It is important that employees understand and comply with Department of Transportation (DOT) and U.S. EPA definitions of an empty container, because potential liability can be raised because containers thought to be empty, might be shipped which are not legally empty.

Department of Transportation (DOT): According to 49 CFR 173.29, an empty package meets one of the following conditions:

  • The packaging is unused
  • The packaging is sufficiently cleaned of residue and purged of vapors to remove any potential hazard
  • The packaging is refilled with a material that is not hazardous to such an extent that any residue remaining in the packaging no longer poses a hazard; or
  • The packaging contains residue of specifically allowable hazardous materials listed in 49 CFR 173.29(b)(iv)

An empty package must have all old markings, labels, and placards removed, obliterated, or securely covered in transportation. However, this does not apply to packaging in a transport vehicle or freight container if the packaging is not visible in transportation and the packaging is loaded by the shipper and unloaded by the shipper or consignee.

Any packaging that is not empty must be offered for transportation and transported in the same manner as when it previously contained a greater quantity of hazardous material. That is, the packaging must have all of the appropriate marks, labels, placards, accompanying shipping papers, and emergency response information.

U.S. Environmental Protection Agency: According to 40 CFR 261.7(b)(1) U.S. EPA considers a container empty only if as much has been removed as possible, and no more than one inch or 0.3% of the total capacity (by weight) remains. The Agency expects bottom valves to be used, when present, if they provide maximal removal of waste. 55-gallon drums should be emptied as completely as possible using pouring, pumping, aspirating, or other techniques. If pouring from an inverted drum removes more residual than a hand pump does, then pouring is obligatory.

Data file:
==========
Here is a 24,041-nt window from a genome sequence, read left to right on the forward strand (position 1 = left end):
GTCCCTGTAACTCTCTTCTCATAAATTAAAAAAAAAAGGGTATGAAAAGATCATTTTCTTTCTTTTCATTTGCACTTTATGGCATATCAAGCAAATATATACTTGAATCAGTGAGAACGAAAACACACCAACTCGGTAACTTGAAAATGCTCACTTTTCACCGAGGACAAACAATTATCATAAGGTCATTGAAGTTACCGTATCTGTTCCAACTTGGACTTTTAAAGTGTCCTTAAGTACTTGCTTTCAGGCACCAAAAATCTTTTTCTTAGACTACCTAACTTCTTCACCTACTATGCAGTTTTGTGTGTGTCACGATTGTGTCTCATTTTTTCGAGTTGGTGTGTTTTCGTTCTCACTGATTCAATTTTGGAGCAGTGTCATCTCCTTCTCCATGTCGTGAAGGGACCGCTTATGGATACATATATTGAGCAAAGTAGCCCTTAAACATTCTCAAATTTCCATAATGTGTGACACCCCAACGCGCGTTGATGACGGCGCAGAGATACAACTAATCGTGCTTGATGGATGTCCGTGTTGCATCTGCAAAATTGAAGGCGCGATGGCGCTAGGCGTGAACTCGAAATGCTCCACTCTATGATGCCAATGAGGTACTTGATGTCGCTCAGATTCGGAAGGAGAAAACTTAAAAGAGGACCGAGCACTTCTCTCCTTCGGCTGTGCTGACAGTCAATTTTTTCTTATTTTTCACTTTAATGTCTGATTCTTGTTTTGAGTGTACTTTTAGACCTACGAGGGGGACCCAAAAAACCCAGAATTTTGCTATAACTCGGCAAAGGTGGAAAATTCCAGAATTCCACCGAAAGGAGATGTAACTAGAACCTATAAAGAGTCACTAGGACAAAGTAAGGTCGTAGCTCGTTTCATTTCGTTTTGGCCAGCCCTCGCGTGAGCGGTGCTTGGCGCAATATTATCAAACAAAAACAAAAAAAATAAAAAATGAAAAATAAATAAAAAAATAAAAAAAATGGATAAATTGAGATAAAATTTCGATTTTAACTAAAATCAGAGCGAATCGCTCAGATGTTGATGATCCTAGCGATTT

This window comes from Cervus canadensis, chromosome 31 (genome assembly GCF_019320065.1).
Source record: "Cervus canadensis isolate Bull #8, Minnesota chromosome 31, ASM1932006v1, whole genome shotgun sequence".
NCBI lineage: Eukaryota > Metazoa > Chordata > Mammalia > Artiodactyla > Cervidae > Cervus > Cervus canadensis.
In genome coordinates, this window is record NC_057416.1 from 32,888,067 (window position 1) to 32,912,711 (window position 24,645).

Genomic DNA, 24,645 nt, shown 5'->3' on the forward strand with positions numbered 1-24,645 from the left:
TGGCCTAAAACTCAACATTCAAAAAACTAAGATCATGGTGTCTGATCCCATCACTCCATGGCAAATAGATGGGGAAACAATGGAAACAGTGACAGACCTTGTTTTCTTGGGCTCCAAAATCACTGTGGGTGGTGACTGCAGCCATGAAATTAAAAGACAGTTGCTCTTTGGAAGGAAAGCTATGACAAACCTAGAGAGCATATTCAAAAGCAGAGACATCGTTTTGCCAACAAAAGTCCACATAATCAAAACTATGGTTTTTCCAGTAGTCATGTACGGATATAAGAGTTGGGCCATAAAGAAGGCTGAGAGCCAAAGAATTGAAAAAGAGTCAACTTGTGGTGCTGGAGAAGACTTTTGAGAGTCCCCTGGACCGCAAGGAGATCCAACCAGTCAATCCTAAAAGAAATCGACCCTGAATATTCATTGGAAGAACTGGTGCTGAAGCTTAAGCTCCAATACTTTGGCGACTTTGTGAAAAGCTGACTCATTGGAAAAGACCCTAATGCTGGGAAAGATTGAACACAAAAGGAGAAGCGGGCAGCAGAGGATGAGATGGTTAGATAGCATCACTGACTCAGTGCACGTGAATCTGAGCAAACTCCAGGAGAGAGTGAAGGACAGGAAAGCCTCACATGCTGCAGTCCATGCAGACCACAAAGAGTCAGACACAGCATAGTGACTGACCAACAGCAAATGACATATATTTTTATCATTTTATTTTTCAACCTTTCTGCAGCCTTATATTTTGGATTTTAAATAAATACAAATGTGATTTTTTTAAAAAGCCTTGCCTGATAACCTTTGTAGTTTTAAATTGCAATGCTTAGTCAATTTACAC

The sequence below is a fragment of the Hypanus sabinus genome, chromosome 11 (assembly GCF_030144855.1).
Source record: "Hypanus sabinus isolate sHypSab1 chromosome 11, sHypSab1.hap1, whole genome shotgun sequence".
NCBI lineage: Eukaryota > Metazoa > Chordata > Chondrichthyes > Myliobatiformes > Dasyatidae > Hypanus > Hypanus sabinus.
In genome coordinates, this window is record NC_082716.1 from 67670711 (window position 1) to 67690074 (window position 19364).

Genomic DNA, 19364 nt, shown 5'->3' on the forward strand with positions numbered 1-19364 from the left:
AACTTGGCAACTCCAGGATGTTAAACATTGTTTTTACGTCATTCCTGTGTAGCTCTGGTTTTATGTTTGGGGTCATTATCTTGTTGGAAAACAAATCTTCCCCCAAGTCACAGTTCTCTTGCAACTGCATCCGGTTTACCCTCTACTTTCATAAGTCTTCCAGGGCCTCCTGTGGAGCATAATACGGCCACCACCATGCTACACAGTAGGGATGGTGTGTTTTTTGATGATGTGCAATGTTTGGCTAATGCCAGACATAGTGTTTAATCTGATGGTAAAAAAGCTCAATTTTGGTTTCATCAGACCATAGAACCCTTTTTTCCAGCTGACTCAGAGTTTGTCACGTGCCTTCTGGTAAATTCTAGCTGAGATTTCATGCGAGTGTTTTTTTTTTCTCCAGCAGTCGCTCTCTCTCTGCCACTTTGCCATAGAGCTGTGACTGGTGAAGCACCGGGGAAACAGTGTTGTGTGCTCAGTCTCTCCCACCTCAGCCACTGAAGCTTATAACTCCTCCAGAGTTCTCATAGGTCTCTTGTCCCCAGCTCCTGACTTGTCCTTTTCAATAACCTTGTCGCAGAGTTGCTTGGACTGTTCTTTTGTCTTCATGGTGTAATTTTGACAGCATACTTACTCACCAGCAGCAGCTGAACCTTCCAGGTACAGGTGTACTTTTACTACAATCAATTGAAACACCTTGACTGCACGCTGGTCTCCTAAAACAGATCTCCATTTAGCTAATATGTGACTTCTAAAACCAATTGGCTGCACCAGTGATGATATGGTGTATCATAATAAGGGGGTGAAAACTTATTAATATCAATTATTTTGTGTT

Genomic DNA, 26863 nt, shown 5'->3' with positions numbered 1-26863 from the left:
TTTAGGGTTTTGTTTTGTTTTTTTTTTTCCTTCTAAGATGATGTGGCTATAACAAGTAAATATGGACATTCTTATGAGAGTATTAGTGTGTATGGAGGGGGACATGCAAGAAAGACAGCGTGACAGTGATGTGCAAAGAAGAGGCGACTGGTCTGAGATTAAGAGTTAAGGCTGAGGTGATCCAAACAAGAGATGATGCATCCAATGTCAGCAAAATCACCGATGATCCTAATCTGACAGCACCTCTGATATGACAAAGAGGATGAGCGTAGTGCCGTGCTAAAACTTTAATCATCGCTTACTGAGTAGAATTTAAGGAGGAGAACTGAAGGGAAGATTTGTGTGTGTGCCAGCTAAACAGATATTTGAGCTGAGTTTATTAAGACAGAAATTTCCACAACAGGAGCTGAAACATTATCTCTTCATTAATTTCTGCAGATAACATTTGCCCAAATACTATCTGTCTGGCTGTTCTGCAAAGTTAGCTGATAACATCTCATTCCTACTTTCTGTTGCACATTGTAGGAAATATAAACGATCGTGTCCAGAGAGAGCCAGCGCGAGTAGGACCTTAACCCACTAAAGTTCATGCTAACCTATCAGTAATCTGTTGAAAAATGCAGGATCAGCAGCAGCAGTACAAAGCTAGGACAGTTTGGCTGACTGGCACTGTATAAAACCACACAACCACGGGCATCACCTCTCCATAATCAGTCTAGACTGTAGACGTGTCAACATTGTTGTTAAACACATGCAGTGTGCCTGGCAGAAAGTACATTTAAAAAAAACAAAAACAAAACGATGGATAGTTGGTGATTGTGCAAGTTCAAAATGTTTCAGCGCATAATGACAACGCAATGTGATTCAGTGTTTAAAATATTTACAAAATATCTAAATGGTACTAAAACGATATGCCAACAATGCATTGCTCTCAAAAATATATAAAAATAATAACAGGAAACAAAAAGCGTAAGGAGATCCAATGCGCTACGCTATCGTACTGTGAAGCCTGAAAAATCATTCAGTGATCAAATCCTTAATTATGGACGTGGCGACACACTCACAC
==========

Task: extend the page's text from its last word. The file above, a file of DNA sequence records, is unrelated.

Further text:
Health & Safety

OSHA Regulations on Transfer of Flammable or Combustible Liquids from One Container to Another.

OSHA regulations requires that when transferring flammable or combustible liquids between containers the containers are required to be grounded in a specific way, to prevent the discharge of sparks of static electricity. Careful adherence to these methods will help prevent fires and/or explosions. 29 CFR 1910.106(e)(6)(ii) 1910.106(h)(7)(i)(b), and 29 CFR 1910.107(e)(9) indicate that when transferring flammable or combustible liquids, both containers must be effectively bonded and grounded. This means that the fill stem is bonded to the container transfer/filling operations by means of a bond wire so that no difference of electrical potential exists between the two containers.

An OSHA standard interpretation dated 10/06/86 and titled Transfer of Class 1A Liquids from Polyethylene Drums further explains bonding and grounding requirements. OSHA Instruction STD 1-5.14A, dated 10/24/80, permits storage and use of flammable and combustible liquids in DOT-specification polyethylene containers. Since these containers are not equipped with a means for electrical grounding one of the following conditions must be met:

  • Polyethylene drums must be equipped with an approved metallic pump and draw tube for taking liquid through the top of the drum, and the pump must be electrically grounded; or
  • Drums or containers must have a metallic self-closing faucet that is electrically grounded

Stacking Height Limits Must Be Met

OSHA limits the height materials may be stacked within in a building equipped with an overhead sprinkler system. According to 29 CFR 1910.159(c)(10), the minimum vertical clearance between sprinklers and material below is 18 inches (45.7 cm). State and local building and fire codes might be more stringent.

Additional Information